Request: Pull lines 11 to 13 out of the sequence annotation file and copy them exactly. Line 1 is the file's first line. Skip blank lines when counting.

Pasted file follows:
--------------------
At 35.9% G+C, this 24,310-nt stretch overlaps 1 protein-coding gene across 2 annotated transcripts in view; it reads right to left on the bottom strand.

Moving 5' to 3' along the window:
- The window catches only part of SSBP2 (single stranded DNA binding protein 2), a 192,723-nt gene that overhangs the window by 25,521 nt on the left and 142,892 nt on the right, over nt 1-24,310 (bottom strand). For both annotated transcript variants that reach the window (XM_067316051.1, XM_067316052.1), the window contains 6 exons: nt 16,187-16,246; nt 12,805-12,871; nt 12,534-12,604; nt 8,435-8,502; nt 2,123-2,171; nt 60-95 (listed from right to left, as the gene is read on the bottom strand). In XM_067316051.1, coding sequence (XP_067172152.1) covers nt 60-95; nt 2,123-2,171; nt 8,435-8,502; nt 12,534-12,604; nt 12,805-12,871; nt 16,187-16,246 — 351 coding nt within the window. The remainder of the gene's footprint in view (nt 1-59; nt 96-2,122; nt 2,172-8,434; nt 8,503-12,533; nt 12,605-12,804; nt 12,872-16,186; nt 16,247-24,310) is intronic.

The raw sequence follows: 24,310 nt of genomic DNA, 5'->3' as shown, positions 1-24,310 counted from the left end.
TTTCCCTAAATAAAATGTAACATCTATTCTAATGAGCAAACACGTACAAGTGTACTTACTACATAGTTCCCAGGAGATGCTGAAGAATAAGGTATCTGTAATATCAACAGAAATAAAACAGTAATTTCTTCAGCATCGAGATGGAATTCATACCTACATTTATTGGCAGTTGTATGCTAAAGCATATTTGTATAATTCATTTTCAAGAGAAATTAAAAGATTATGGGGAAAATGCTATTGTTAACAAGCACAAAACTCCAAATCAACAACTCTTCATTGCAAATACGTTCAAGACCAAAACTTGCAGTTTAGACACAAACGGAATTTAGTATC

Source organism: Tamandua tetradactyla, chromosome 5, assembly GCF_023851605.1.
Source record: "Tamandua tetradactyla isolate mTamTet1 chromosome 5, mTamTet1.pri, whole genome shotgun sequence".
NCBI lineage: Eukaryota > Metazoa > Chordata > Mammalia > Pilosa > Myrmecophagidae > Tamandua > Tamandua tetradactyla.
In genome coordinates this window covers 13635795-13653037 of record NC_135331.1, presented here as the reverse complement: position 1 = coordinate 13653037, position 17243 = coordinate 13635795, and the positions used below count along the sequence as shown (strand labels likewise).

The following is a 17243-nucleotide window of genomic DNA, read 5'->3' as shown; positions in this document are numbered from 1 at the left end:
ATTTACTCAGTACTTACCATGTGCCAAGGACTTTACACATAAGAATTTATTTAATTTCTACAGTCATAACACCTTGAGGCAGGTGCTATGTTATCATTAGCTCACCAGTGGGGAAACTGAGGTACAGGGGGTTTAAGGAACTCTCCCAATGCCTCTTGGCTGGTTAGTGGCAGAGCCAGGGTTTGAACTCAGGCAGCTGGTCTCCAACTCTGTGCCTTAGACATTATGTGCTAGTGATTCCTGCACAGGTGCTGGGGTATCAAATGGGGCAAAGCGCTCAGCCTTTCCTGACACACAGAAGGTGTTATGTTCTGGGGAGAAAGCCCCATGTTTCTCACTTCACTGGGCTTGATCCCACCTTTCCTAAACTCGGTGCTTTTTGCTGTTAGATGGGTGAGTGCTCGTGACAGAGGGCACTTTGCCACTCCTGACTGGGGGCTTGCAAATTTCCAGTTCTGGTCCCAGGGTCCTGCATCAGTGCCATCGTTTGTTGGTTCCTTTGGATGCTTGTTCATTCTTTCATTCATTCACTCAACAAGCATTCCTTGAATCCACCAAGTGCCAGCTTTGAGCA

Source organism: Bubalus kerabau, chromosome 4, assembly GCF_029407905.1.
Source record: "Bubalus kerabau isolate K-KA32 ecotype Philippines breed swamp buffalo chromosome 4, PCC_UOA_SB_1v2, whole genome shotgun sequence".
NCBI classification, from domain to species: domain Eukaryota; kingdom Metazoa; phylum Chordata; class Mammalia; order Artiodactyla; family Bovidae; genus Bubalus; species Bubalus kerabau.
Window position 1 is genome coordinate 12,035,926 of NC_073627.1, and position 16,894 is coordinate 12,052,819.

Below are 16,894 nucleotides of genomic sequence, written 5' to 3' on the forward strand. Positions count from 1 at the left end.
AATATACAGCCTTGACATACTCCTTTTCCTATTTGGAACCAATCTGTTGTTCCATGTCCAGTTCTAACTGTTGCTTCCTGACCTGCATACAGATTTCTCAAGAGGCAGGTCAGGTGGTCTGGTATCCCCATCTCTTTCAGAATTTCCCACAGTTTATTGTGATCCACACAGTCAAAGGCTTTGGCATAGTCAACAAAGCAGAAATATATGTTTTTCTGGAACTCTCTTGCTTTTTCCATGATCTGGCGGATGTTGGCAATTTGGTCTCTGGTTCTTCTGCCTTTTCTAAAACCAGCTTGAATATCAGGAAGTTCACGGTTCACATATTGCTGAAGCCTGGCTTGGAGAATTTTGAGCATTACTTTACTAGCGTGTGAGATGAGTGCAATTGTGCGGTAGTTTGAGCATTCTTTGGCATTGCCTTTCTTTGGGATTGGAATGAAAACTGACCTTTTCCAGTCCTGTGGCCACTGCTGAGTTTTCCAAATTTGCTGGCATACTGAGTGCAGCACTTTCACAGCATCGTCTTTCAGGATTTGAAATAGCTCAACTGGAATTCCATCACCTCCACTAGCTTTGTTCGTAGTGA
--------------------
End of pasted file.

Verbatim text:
ATTTACTCAGTACTTACCATGTGCCAAGGACTTTACACATAAGAATTTATTTAATTTCTACAGTCATAACACCTTGAGGCAGGTGCTATGTTATCATTAGCTCACCAGTGGGGAAACTGAGGTACAGGGGGTTTAAGGAACTCTCCCAATGCCTCTTGGCTGGTTAGTGGCAGAGCCAGGGTTTGAACTCAGGCAGCTGGTCTCCAACTCTGTGCCTTAGACATTATGTGCTAGTGATTCCTGCACAGGTGCTGGGGTATCAAATGGGGCAAAGCGCTCAGCCTTTCCTGACACACAGAAGGTGTTATGTTCTGGGGAGAAAGCCCCATGTTTCTCACTTCACTGGGCTTGATCCCACCTTTCCTAAACTCGGTGCTTTTTGCTGTTAGATGGGTGAGTGCTCGTGACAGAGGGCACTTTGCCACTCCTGACTGGGGGCTTGCAAATTTCCAGTTCTGGTCCCAGGGTCCTGCATCAGTGCCATCGTTTGTTGGTTCCTTTGGATGCTTGTTCATTCTTTCATTCATTCACTCAACAAGCATTCCTTGAATCCACCAAGTGCCAGCTTTGAGCA

Source organism: Bubalus kerabau, chromosome 4, assembly GCF_029407905.1.
Source record: "Bubalus kerabau isolate K-KA32 ecotype Philippines breed swamp buffalo chromosome 4, PCC_UOA_SB_1v2, whole genome shotgun sequence".